Gem of a Concert with Rising Stars of Classical Music

Chiral Quartet
The Very Best Young Irish Performers
presented by The National Opera House in association with Conservatoires Ireland
Sunday, 3 April, 2016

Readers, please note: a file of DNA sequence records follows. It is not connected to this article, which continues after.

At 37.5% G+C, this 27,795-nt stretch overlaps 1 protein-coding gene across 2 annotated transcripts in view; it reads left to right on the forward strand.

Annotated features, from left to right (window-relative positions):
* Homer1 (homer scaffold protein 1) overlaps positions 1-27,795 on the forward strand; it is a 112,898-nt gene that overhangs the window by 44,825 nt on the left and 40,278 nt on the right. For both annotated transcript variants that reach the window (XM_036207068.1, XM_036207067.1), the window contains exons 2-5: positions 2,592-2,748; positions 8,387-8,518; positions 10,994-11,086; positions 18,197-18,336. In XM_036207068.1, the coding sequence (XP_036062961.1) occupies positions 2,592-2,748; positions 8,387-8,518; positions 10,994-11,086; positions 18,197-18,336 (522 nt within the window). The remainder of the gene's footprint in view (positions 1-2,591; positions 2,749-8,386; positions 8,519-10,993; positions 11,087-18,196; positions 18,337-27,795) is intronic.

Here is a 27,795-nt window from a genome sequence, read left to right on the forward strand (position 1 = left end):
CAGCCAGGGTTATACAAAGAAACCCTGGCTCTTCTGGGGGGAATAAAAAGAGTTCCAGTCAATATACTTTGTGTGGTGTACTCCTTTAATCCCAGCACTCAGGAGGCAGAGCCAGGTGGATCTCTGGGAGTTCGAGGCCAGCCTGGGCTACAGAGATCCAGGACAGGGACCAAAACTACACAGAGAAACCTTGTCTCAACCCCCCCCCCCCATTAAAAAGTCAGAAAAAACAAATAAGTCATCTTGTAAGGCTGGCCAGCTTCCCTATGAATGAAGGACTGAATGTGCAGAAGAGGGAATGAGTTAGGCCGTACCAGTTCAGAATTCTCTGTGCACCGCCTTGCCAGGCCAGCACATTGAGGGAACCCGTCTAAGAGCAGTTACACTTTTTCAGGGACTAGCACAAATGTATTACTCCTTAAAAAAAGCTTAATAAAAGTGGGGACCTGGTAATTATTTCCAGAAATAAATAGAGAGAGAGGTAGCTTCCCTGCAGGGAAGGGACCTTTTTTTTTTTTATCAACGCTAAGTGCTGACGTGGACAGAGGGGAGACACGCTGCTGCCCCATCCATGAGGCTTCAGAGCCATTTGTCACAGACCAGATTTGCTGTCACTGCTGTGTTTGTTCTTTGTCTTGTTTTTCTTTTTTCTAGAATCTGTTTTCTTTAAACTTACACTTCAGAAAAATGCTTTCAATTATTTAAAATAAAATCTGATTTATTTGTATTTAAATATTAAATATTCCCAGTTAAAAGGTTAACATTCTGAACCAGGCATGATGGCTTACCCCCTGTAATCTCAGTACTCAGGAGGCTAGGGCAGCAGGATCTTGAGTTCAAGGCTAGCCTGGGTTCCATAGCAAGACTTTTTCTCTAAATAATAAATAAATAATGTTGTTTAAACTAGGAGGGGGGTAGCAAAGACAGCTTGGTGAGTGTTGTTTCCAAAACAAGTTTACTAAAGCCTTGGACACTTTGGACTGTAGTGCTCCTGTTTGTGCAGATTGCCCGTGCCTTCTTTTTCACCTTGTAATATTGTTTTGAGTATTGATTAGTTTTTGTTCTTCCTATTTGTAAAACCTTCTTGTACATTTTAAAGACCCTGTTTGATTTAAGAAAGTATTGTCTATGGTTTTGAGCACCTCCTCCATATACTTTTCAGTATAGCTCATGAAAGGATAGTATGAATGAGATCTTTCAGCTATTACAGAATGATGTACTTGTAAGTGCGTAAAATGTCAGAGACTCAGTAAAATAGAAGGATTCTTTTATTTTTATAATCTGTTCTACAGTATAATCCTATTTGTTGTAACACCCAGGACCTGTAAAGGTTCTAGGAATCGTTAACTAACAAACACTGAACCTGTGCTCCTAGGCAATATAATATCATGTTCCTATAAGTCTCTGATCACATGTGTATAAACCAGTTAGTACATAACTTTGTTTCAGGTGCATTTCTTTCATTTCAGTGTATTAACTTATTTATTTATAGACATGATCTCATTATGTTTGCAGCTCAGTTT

I nearly didn’t go to this concert last Sunday afternoon as TG4 had Kerry giving Cork a masterclass in free-flowing football only for Cork to start inching their way back. Anyway I am glad that I did go as I got an opportunity to hear some of the up-and-coming ones-to-watch on the Irish classical music scene. The Chiral Quartet are CIT Cork School of Music Ensemble-in-Residence. They may be just two violins, a viola and a cello but these guys and gals are hot. They played the gorgeous Quartet in e by Ina Boyle (composed in 1934, with subsequent revisions). I would happily have listened to them for the whole afternoon. They were followed by pianist Adam McDonagh, a graduate of DIT Conservatory of Music and Drama. He gave a beautiful and flawless performance of Chopin’s Polonaise-Fantaisie, Op 61. McDonagh was then joined by fellow DIT graduate, award-winning soprano Aoife Gibney. She sang the lovely Geme la Tortorella from Mozart’s La Finta Giardiniera; Walter de la Mare’s witty/reflective poem The Pigs and the Charcoal Burner set to music by Ina Boyle; and three of Sibelius’s five love-found, love-lost songs from Op 37. Remember the name: Aoife Gibney. From Dublin’s RIAM came soprano Lorna Breen, Miriam Kaczor (flute), Seamus Wylie (clarinet). Breen, with Kaczor on flute, started with Corigliano’s re-working of Three Irish Folksongs. These were interesting arrangements of well known folk songs (Down By The Salley Garden, The Foggy Dew, She Moved Thro’ The Fair) with the music soaring and dipping around, sometimes running counter to, the singing. Yet it did not engage me. Corigliano may have had in mind to focus on “the more poetic side of Irish flute music” but I don’t know … perhaps he might have let them flow a little easier. Breen’s unaccompanied singing of The Lake Isle of Inisfree, set to music by Philip Martin, worked much better. She was joined by Seamus Wylie’s clarinet and Kaczor on flute for Copeland’s As It Fell Upon A Day. Not the most tuneful of pieces, the best that my inexperienced ear could tell was that there was a tension-filled interplay between the three. Wylie’s playing, on bass clarinet, of a short piece, Motus by Kevin O’Connell, was delightfully quirky. He was joined by Kaczor on flute for the little flight of fancy that is Choros No. 2 by Villa-Lobos. As the concert wound towards its end Kaczor’s solo flute on Philip Hammond’s Wavespace gave her a real opportunity to shine. All in all, a really enjoyable concert with oodles of virtuosity on display. One would love to see more young players attending concerts such as this. Not only might learn a thing or two, they would also see what lies ahead for them as musicians. Oh and did I say that Kerry won by five points!

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